How to beat a stronger opponent


Andrew Soltis

It is Wednesday night and you are sat at the chess board nervously fingering your pieces.   Opposite you sits the club champion a rather smug expression on his face, already visualizing the full point that will appear against his name on the scoretable after your game has finished.  You  shake hands and then, as you reach out to make the first move, you suddenly recall the book that you are studying - "David vs Goliath".  What is it that Andrew Soltis says about such encounters? :
1. Goliaths fear draws:  A Goliath won't be content with a draw against a much lower rated opponent and consequaently might try to get more out of a position than he deserves.  A mistake that could cost him the game.

2.Goliaths are overconfident.  Their success fosters complacency.  Complacency breeds carelessness. Carelessness costs.

3.  Goliaths want to win effortlessly.  They make blunders when paired way up.

4. Some Goliaths want to win quickly.  They don't want to just beat weaker opponents.  They want to crush them.

All this adds up to a weakness.  A weakness the lesser rated opponent may be able to exploit.

With these thoughts in mind you start to play with some confidence and look for any of these weaknesses to surface in your game.

Such was the experience of 16-year-old Cindy Tsai as in 2002 she sat down to play in the first round of the US Championship.  Opposite her sat one of the giants in the chess world at that time - Walter Browne, six times US Champion who had beaten grandmasters around the world.  Take a look HERE and see how that game went.

Browne mentions this occurrence in his block-busting auto-biography "The Stress of Chess and its Finesse."  This is what he says,

"Before round one I made the mistake of arriving on the same day, and despite gaining a superior position with black in a King's Indian I blundered against the youngster Cindy Tsai, which of course made her front page news for a few days."

Once again Andrew Soltis sets about expanding his thoughts on this subject.  Using fifty games, fully annotated, the possibilities of such upsets begins to emerge.  Of course you cannot force your opponent to react in such a manner, it is purely his own reaction to playing a weaker opponent that brings these events to the chess board.  However, if you are the weaker of the players you can look for signs that alert you to any happenings of this nature and, if possible, play to make the most of your opponent's failings.  Human nature is such that most expert players are susceptible to these reactions to a lesser or greater degree.  So Soltis' book is not just an aid to weaker players, it is also a warning to our stronger brethren against complacency.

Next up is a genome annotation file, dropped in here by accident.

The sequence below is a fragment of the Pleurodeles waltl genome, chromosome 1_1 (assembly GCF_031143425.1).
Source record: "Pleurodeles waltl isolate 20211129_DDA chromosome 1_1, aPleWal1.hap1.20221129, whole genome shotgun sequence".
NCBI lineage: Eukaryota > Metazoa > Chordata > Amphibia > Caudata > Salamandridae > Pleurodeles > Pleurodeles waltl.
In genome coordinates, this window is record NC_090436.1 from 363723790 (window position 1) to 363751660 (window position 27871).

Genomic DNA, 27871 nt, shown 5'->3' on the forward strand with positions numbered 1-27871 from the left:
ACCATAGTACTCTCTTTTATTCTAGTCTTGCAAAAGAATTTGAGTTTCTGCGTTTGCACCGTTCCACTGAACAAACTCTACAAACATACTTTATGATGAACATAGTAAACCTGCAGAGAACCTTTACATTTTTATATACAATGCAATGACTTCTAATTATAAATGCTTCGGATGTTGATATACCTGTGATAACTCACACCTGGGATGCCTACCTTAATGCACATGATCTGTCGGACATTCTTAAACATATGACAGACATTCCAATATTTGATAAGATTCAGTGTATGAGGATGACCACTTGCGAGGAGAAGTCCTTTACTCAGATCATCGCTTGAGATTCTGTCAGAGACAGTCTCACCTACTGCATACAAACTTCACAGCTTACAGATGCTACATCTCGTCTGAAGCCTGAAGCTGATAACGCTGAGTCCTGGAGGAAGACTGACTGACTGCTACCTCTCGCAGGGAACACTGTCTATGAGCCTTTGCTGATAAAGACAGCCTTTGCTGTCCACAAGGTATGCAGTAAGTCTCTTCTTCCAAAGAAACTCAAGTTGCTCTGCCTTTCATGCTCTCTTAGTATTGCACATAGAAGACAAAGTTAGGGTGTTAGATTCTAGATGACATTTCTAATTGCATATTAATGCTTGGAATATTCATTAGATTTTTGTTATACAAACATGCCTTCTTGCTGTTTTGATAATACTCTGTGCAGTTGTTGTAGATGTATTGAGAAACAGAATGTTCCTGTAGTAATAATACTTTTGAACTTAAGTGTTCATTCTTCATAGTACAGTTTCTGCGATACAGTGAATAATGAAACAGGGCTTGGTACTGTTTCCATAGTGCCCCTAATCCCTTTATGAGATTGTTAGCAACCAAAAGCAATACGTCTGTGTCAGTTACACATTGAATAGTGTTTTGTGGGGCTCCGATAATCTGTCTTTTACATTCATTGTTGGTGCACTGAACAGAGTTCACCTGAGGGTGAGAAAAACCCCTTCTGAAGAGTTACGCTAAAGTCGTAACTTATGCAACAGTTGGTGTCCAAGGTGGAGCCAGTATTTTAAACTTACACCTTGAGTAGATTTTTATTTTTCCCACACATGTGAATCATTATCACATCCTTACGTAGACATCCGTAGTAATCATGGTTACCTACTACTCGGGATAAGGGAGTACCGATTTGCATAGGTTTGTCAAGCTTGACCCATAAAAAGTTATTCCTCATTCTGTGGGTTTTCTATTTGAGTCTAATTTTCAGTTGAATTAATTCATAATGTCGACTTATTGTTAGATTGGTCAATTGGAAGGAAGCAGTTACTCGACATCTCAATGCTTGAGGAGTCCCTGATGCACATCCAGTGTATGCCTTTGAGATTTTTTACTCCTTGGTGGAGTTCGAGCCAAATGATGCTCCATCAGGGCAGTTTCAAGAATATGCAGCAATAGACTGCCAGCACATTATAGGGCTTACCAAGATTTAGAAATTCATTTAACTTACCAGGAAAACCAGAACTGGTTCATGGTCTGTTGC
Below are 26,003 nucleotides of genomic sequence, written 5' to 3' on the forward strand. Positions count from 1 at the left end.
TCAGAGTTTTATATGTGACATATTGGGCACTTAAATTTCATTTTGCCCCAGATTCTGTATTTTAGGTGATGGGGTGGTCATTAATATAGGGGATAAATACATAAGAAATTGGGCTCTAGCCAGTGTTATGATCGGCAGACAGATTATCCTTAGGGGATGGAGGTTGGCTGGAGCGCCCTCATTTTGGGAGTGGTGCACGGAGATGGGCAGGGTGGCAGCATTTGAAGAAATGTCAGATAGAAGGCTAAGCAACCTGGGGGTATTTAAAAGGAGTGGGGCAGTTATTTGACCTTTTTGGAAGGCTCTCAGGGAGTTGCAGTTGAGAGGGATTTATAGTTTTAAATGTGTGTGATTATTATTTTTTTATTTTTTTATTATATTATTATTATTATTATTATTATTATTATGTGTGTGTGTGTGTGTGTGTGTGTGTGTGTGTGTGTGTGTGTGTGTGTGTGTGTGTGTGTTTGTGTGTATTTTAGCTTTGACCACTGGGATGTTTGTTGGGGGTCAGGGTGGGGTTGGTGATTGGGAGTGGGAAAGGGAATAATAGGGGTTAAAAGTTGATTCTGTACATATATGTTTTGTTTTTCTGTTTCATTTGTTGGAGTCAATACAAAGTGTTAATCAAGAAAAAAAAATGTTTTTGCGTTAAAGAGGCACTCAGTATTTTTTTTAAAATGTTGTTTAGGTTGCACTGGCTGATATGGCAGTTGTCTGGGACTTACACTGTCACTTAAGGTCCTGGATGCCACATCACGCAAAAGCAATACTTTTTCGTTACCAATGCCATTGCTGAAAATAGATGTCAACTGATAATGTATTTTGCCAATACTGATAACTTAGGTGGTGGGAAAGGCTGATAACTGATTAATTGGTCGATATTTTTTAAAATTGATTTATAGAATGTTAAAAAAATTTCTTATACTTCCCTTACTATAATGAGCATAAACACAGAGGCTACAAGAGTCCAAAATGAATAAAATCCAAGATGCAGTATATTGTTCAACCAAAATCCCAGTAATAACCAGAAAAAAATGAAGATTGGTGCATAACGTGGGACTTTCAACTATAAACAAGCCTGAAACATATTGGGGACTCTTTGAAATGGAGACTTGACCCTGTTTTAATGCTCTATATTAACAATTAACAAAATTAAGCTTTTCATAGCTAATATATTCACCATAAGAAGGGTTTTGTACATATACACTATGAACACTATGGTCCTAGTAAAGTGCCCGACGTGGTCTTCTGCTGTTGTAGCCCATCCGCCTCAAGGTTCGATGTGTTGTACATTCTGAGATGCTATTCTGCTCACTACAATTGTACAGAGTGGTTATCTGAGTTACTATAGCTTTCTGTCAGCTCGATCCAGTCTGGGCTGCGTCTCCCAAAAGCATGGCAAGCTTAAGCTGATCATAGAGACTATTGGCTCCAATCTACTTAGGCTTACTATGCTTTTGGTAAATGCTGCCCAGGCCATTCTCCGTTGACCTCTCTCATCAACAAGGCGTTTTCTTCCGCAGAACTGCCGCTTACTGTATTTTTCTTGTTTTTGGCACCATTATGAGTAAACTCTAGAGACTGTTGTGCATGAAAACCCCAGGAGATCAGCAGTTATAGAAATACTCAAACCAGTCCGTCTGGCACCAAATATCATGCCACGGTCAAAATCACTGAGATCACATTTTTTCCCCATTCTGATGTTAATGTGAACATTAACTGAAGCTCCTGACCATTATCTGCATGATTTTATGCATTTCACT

It is almost impossible to claim with absolute certainty that a strong player has lost to a weaker opponent because of the failings that Soltis points out.  Browne's loss to Cindy Tsai came about because of a blunder on one move, the cause for which is not obvious.  Browne claims that this came about because he denied himself the time necessary to mentally adjust to playing the game, but there may have been other causes.  Perhaps Browne himself is unable to explain the reason and uses his late arrival to the event as the only possible cause.  To clearly demonstate a loss on the grounds of a "laisser faire" attitude adopted by a strong player - albeit sub-consciously in some cases - opposing a weaker player is vitually impossible.  However, to the trained eye of such an analyst as Soltis appraissing the faults in the moves played can come very close to appreciating the real causes.  He makes a very good case with the notes to the 50 games he examines in this book. 

Andrew Soltis must be the most prolific author of chess books there has ever been. It would seem that every other book on the shelves lining my study have him as the author.  Despite this his writing is still as fresh and lively as it has always been.  Also he is still able to find a good subject to demonstrate this expertise.  

Over the last few years, Batsford has been his sole publisher and in fact the only author used by Batsford to maintain their output of chess books.  At one time Batsford were the prime publisher of chess books, but new publishers have entered the ring and seized a share of the market to Batsford's detriment.  Is it time for Batsford to freshen the format of their publications to match the more modern output of their competitors?   They are still using the the same format that has served them well for such a long time but I feel some changes may well be of benifit and once again bring their name to the forefront.  

Despite this comment, the standard of this publication is such to recommend it to discerning readers.  The Christmas season is fast approaching and if you are seeking an apt present for a member of the family, a relative or friend who is interested in chess, then I can thoroughly recommend "David vs Goliath".  

The passing years have gradually eaten into my chess playing ability to such an extent that this publication has brought to me an understanding that I feel will help to stem the rising tide of losses.  But don't misunderstand me, this book is not only of use to players facing up to the remorseless effect of anno domini it can help all players, young, old, strong and weak.  Thank you Andrew and Batsford! 

Bill Frost

December 2016